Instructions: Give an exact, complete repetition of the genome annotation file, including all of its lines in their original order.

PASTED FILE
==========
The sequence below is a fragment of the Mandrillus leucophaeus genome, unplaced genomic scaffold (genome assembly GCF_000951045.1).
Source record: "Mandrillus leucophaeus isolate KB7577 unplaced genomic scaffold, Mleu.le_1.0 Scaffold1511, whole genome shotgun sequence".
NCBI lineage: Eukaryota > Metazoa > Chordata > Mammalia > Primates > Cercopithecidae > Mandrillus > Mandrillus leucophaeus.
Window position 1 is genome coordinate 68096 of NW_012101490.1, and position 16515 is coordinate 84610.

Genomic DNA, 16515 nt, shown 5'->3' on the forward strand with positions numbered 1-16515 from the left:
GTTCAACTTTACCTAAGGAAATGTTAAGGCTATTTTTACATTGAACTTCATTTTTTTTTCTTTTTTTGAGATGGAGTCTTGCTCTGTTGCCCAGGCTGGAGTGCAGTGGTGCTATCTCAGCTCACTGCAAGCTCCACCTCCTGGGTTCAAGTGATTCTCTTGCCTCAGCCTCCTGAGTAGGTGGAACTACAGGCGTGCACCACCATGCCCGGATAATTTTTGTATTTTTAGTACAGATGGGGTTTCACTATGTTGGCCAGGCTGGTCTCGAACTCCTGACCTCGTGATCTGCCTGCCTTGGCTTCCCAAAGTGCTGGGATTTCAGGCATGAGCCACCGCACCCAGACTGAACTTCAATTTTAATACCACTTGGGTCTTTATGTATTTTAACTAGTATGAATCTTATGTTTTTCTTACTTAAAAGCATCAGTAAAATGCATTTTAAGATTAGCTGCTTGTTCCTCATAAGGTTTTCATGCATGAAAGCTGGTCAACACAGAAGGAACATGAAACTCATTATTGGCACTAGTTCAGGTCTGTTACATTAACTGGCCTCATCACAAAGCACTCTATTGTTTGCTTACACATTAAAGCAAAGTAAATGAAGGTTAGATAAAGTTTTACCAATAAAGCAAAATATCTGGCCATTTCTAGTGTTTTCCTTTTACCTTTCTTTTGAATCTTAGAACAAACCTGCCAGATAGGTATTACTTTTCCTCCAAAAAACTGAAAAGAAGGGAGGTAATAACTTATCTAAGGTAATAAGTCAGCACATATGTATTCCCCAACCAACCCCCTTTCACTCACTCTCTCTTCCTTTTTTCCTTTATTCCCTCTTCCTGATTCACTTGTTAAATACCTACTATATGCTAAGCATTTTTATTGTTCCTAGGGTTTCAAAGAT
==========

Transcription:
The sequence below is a fragment of the Mandrillus leucophaeus genome, unplaced genomic scaffold (genome assembly GCF_000951045.1).
Source record: "Mandrillus leucophaeus isolate KB7577 unplaced genomic scaffold, Mleu.le_1.0 Scaffold1511, whole genome shotgun sequence".
NCBI lineage: Eukaryota > Metazoa > Chordata > Mammalia > Primates > Cercopithecidae > Mandrillus > Mandrillus leucophaeus.
Window position 1 is genome coordinate 68096 of NW_012101490.1, and position 16515 is coordinate 84610.

Genomic DNA, 16515 nt, shown 5'->3' on the forward strand with positions numbered 1-16515 from the left:
GTTCAACTTTACCTAAGGAAATGTTAAGGCTATTTTTACATTGAACTTCATTTTTTTTTCTTTTTTTGAGATGGAGTCTTGCTCTGTTGCCCAGGCTGGAGTGCAGTGGTGCTATCTCAGCTCACTGCAAGCTCCACCTCCTGGGTTCAAGTGATTCTCTTGCCTCAGCCTCCTGAGTAGGTGGAACTACAGGCGTGCACCACCATGCCCGGATAATTTTTGTATTTTTAGTACAGATGGGGTTTCACTATGTTGGCCAGGCTGGTCTCGAACTCCTGACCTCGTGATCTGCCTGCCTTGGCTTCCCAAAGTGCTGGGATTTCAGGCATGAGCCACCGCACCCAGACTGAACTTCAATTTTAATACCACTTGGGTCTTTATGTATTTTAACTAGTATGAATCTTATGTTTTTCTTACTTAAAAGCATCAGTAAAATGCATTTTAAGATTAGCTGCTTGTTCCTCATAAGGTTTTCATGCATGAAAGCTGGTCAACACAGAAGGAACATGAAACTCATTATTGGCACTAGTTCAGGTCTGTTACATTAACTGGCCTCATCACAAAGCACTCTATTGTTTGCTTACACATTAAAGCAAAGTAAATGAAGGTTAGATAAAGTTTTACCAATAAAGCAAAATATCTGGCCATTTCTAGTGTTTTCCTTTTACCTTTCTTTTGAATCTTAGAACAAACCTGCCAGATAGGTATTACTTTTCCTCCAAAAAACTGAAAAGAAGGGAGGTAATAACTTATCTAAGGTAATAAGTCAGCACATATGTATTCCCCAACCAACCCCCTTTCACTCACTCTCTCTTCCTTTTTTCCTTTATTCCCTCTTCCTGATTCACTTGTTAAATACCTACTATATGCTAAGCATTTTTATTGTTCCTAGGGTTTCAAAGAT